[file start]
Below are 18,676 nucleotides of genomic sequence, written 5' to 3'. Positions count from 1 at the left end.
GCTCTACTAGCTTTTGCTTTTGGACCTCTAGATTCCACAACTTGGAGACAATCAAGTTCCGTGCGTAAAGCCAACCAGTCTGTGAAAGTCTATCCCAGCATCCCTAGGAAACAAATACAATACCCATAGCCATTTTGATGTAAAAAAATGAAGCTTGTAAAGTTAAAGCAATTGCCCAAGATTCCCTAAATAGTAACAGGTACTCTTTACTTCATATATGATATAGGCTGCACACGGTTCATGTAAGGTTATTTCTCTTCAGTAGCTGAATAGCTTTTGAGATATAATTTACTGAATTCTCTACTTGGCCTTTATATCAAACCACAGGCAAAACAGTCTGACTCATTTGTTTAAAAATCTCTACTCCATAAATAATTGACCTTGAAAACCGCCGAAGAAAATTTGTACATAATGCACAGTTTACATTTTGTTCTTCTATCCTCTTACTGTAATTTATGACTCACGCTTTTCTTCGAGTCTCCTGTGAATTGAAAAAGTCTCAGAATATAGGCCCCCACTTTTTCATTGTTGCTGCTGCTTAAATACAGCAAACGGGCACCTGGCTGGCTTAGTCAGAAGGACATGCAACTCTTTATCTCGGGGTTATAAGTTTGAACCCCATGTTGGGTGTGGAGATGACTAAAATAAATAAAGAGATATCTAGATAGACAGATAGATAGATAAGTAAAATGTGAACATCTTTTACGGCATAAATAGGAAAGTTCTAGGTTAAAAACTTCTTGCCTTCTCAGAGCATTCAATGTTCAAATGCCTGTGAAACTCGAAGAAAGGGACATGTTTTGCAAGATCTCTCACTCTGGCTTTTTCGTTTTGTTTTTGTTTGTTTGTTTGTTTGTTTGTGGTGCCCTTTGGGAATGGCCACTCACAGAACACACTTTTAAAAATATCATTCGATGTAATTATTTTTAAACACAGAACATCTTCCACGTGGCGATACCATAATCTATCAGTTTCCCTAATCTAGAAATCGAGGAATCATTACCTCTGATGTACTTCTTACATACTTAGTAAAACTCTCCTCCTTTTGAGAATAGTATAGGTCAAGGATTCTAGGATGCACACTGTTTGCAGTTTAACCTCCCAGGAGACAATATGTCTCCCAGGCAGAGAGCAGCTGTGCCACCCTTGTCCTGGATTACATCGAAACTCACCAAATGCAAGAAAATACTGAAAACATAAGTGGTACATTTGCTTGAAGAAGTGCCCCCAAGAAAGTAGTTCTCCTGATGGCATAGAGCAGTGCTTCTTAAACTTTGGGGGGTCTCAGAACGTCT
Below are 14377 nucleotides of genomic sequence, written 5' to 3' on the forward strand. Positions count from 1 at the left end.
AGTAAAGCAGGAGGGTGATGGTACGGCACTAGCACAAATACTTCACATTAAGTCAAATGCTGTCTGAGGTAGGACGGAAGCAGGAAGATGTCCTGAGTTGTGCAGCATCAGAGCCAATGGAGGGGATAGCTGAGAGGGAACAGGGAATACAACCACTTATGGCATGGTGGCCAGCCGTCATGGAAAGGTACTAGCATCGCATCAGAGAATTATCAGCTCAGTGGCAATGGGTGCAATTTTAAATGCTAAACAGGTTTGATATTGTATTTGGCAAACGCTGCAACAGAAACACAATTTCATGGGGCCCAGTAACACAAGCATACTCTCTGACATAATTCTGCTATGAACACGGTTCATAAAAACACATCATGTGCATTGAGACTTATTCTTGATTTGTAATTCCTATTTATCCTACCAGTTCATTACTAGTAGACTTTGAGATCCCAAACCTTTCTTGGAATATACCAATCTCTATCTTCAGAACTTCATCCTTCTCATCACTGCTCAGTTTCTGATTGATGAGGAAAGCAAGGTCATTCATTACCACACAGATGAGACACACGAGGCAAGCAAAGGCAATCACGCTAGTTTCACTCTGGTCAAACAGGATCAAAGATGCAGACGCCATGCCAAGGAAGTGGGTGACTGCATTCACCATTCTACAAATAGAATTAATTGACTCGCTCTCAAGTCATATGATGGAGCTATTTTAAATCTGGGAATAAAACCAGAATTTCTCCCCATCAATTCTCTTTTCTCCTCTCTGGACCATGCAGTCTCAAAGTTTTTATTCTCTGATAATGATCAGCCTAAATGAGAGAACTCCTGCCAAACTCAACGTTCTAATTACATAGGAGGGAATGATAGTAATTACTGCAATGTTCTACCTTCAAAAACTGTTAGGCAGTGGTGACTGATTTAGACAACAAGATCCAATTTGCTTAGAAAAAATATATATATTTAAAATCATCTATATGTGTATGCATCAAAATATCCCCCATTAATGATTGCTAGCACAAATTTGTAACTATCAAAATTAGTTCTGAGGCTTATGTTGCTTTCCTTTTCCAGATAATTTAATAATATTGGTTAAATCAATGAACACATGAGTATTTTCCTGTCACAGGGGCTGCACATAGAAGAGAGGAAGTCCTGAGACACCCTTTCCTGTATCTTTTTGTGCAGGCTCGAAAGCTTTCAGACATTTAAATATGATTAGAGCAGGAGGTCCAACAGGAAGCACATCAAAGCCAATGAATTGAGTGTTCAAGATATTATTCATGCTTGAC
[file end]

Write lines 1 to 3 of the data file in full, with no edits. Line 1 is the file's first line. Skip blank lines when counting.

Below are 18,676 nucleotides of genomic sequence, written 5' to 3'. Positions count from 1 at the left end.
GCTCTACTAGCTTTTGCTTTTGGACCTCTAGATTCCACAACTTGGAGACAATCAAGTTCCGTGCGTAAAGCCAACCAGTCTGTGAAAGTCTATCCCAGCATCCCTAGGAAACAAATACAATACCCATAGCCATTTTGATGTAAAAAAATGAAGCTTGTAAAGTTAAAGCAATTGCCCAAGATTCCCTAAATAGTAACAGGTACTCTTTACTTCATATATGATATAGGCTGCACACGGTTCATGTAAGGTTATTTCTCTTCAGTAGCTGAATAGCTTTTGAGATATAATTTACTGAATTCTCTACTTGGCCTTTATATCAAACCACAGGCAAAACAGTCTGACTCATTTGTTTAAAAATCTCTACTCCATAAATAATTGACCTTGAAAACCGCCGAAGAAAATTTGTACATAATGCACAGTTTACATTTTGTTCTTCTATCCTCTTACTGTAATTTATGACTCACGCTTTTCTTCGAGTCTCCTGTGAATTGAAAAAGTCTCAGAATATAGGCCCCCACTTTTTCATTGTTGCTGCTGCTTAAATACAGCAAACGGGCACCTGGCTGGCTTAGTCAGAAGGACATGCAACTCTTTATCTCGGGGTTATAAGTTTGAACCCCATGTTGGGTGTGGAGATGACTAAAATAAATAAAGAGATATCTAGATAGACAGATAGATAGATAAGTAAAATGTGAACATCTTTTACGGCATAAATAGGAAAGTTCTAGGTTAAAAACTTCTTGCCTTCTCAGAGCATTCAATGTTCAAATGCCTGTGAAACTCGAAGAAAGGGACATGTTTTGCAAGATCTCTCACTCTGGCTTTTTCGTTTTGTTTTTGTTTGTTTGTTTGTTTGTTTGTGGTGCCCTTTGGGAATGGCCACTCACAGAACACACTTTTAAAAATATCATTCGATGTAATTATTTTTAAACACAGAACATCTTCCACGTGGCGATACCATAATCTATCAGTTTCCCTAATCTAGAAATCGAGGAATCATTACCTCTGATGTACTTCTTACATACTTAGTAAAACTCTCCTCCTTTTGAGAATAGTATAGGTCAAGGATTCTAGGATGCACACTGTTTGCAGTTTAACCTCCCAGGAGACAATATGTCTCCCAGGCAGAGAGCAGCTGTGCCACCCTTGTCCTGGATTACATCGAAACTCACCAAATGCAAGAAAATACTGAAAACATAAGTGGTACATTTGCTTGAAGAAGTGCCCCCAAGAAAGTAGTTCTCCTGATGGCATAGAGCAGTGCTTCTTAAACTTTGGGGGGTCTCAGAACGTCT
Below are 14377 nucleotides of genomic sequence, written 5' to 3' on the forward strand. Positions count from 1 at the left end.